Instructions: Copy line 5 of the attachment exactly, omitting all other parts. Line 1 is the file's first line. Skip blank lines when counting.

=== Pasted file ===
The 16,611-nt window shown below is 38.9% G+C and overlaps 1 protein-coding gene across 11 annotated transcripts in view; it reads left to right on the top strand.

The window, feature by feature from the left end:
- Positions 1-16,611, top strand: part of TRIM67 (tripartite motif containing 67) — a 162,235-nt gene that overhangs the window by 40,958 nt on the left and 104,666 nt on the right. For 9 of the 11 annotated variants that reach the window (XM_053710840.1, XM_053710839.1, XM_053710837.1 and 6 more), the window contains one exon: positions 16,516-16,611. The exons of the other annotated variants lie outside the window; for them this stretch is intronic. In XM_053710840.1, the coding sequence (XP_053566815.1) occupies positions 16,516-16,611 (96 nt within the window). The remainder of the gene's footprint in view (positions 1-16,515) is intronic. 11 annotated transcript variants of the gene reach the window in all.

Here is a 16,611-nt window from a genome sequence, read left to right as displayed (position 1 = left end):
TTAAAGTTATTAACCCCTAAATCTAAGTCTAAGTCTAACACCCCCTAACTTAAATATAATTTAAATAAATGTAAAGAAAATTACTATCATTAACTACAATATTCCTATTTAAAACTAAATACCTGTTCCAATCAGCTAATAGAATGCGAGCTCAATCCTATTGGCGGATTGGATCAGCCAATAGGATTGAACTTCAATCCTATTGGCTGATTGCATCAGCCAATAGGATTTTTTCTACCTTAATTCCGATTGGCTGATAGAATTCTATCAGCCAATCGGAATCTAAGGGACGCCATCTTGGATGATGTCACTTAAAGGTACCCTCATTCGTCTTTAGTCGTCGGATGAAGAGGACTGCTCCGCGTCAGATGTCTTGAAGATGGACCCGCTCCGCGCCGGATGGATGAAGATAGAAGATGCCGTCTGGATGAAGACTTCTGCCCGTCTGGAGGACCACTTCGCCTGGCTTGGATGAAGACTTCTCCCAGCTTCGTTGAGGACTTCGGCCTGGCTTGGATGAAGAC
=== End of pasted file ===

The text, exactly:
TTAAAGTTATTAACCCCTAAATCTAAGTCTAAGTCTAACACCCCCTAACTTAAATATAATTTAAATAAATGTAAAGAAAATTACTATCATTAACTACAATATTCCTATTTAAAACTAAATACCTGTTCCAATCAGCTAATAGAATGCGAGCTCAATCCTATTGGCGGATTGGATCAGCCAATAGGATTGAACTTCAATCCTATTGGCTGATTGCATCAGCCAATAGGATTTTTTCTACCTTAATTCCGATTGGCTGATAGAATTCTATCAGCCAATCGGAATCTAAGGGACGCCATCTTGGATGATGTCACTTAAAGGTACCCTCATTCGTCTTTAGTCGTCGGATGAAGAGGACTGCTCCGCGTCAGATGTCTTGAAGATGGACCCGCTCCGCGCCGGATGGATGAAGATAGAAGATGCCGTCTGGATGAAGACTTCTGCCCGTCTGGAGGACCACTTCGCCTGGCTTGGATGAAGACTTCTCCCAGCTTCGTTGAGGACTTCGGCCTGGCTTGGATGAAGAC